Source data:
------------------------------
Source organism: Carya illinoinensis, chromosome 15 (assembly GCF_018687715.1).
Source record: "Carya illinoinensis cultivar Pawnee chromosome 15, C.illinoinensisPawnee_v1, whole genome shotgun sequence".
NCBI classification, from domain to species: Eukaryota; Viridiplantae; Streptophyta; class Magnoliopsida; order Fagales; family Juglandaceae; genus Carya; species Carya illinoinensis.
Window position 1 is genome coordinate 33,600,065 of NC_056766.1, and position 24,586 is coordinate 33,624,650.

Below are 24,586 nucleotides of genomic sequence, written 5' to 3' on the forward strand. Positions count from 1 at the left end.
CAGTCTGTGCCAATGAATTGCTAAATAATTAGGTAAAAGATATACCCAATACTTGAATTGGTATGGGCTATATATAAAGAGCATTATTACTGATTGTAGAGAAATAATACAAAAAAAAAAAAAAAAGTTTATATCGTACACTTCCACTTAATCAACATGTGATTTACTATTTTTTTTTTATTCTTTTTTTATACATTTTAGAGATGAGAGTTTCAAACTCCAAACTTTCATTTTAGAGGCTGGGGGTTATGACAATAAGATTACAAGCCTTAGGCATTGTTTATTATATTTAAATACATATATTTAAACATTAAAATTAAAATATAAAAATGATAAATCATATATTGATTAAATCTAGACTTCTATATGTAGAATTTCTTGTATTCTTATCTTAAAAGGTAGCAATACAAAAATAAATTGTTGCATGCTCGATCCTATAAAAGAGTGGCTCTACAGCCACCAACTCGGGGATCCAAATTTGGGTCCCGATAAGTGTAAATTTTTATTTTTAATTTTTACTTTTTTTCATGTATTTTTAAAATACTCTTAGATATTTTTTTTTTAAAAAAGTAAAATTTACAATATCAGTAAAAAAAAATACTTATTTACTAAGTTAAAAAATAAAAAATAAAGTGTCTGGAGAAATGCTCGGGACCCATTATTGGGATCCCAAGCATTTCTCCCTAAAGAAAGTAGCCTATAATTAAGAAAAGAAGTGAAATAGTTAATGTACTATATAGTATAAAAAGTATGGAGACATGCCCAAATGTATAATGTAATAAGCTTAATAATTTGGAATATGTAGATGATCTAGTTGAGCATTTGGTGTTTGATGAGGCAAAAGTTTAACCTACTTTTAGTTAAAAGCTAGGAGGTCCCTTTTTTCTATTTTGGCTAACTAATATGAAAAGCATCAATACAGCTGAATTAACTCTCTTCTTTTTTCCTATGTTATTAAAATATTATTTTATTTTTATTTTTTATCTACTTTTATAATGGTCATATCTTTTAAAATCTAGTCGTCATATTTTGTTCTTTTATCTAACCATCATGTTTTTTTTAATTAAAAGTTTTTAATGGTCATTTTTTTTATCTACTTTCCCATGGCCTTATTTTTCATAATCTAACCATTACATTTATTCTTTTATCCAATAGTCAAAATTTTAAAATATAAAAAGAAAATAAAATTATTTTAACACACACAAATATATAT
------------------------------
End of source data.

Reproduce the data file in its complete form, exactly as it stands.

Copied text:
Source organism: Carya illinoinensis, chromosome 15 (assembly GCF_018687715.1).
Source record: "Carya illinoinensis cultivar Pawnee chromosome 15, C.illinoinensisPawnee_v1, whole genome shotgun sequence".
NCBI classification, from domain to species: Eukaryota; Viridiplantae; Streptophyta; class Magnoliopsida; order Fagales; family Juglandaceae; genus Carya; species Carya illinoinensis.
Window position 1 is genome coordinate 33,600,065 of NC_056766.1, and position 24,586 is coordinate 33,624,650.

Below are 24,586 nucleotides of genomic sequence, written 5' to 3' on the forward strand. Positions count from 1 at the left end.
CAGTCTGTGCCAATGAATTGCTAAATAATTAGGTAAAAGATATACCCAATACTTGAATTGGTATGGGCTATATATAAAGAGCATTATTACTGATTGTAGAGAAATAATACAAAAAAAAAAAAAAAAGTTTATATCGTACACTTCCACTTAATCAACATGTGATTTACTATTTTTTTTTTATTCTTTTTTTATACATTTTAGAGATGAGAGTTTCAAACTCCAAACTTTCATTTTAGAGGCTGGGGGTTATGACAATAAGATTACAAGCCTTAGGCATTGTTTATTATATTTAAATACATATATTTAAACATTAAAATTAAAATATAAAAATGATAAATCATATATTGATTAAATCTAGACTTCTATATGTAGAATTTCTTGTATTCTTATCTTAAAAGGTAGCAATACAAAAATAAATTGTTGCATGCTCGATCCTATAAAAGAGTGGCTCTACAGCCACCAACTCGGGGATCCAAATTTGGGTCCCGATAAGTGTAAATTTTTATTTTTAATTTTTACTTTTTTTCATGTATTTTTAAAATACTCTTAGATATTTTTTTTTTAAAAAAGTAAAATTTACAATATCAGTAAAAAAAAATACTTATTTACTAAGTTAAAAAATAAAAAATAAAGTGTCTGGAGAAATGCTCGGGACCCATTATTGGGATCCCAAGCATTTCTCCCTAAAGAAAGTAGCCTATAATTAAGAAAAGAAGTGAAATAGTTAATGTACTATATAGTATAAAAAGTATGGAGACATGCCCAAATGTATAATGTAATAAGCTTAATAATTTGGAATATGTAGATGATCTAGTTGAGCATTTGGTGTTTGATGAGGCAAAAGTTTAACCTACTTTTAGTTAAAAGCTAGGAGGTCCCTTTTTTCTATTTTGGCTAACTAATATGAAAAGCATCAATACAGCTGAATTAACTCTCTTCTTTTTTCCTATGTTATTAAAATATTATTTTATTTTTATTTTTTATCTACTTTTATAATGGTCATATCTTTTAAAATCTAGTCGTCATATTTTGTTCTTTTATCTAACCATCATGTTTTTTTTAATTAAAAGTTTTTAATGGTCATTTTTTTTATCTACTTTCCCATGGCCTTATTTTTCATAATCTAACCATTACATTTATTCTTTTATCCAATAGTCAAAATTTTAAAATATAAAAAGAAAATAAAATTATTTTAACACACACAAATATATAT